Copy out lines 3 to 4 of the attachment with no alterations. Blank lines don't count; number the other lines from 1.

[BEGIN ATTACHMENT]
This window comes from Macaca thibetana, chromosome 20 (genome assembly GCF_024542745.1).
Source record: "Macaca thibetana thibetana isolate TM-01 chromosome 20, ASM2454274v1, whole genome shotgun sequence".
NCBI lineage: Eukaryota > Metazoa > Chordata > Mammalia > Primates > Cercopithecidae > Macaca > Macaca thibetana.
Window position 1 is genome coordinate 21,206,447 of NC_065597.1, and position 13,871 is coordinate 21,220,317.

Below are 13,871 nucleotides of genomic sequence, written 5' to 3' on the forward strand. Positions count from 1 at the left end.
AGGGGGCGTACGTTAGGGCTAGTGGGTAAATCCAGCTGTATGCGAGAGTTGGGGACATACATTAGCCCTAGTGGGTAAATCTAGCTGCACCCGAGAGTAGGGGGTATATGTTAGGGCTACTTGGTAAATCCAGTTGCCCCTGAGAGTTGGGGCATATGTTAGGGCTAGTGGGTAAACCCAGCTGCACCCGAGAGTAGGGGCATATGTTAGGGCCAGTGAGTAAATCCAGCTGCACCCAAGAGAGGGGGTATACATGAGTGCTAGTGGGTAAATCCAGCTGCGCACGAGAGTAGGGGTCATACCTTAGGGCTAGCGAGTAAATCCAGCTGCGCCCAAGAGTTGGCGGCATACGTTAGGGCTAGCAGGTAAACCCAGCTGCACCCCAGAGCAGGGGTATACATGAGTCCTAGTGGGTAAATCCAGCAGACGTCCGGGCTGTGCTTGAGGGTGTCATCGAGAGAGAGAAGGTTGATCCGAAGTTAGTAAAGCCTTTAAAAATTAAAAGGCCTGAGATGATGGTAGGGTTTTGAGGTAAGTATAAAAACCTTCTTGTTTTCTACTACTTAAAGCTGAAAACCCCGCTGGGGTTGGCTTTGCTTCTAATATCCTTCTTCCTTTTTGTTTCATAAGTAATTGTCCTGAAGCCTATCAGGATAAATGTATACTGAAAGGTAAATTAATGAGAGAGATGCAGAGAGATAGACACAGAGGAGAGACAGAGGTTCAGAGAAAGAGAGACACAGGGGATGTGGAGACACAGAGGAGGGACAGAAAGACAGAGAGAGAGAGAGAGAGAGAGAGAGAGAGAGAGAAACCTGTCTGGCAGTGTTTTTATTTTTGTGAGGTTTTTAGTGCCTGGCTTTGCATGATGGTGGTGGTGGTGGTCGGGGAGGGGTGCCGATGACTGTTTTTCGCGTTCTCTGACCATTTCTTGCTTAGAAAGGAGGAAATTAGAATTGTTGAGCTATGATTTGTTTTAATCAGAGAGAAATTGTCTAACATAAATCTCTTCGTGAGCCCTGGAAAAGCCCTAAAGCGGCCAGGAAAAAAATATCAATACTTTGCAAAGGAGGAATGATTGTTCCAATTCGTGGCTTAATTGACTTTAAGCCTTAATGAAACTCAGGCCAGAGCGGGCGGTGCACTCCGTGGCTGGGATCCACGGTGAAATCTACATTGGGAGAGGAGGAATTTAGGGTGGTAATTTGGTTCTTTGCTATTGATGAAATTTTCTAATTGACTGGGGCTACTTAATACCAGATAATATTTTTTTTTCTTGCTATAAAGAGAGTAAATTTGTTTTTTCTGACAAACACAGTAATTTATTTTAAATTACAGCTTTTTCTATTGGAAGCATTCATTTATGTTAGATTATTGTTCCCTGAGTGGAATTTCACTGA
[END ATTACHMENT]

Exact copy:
NCBI lineage: Eukaryota > Metazoa > Chordata > Mammalia > Primates > Cercopithecidae > Macaca > Macaca thibetana.
Window position 1 is genome coordinate 21,206,447 of NC_065597.1, and position 13,871 is coordinate 21,220,317.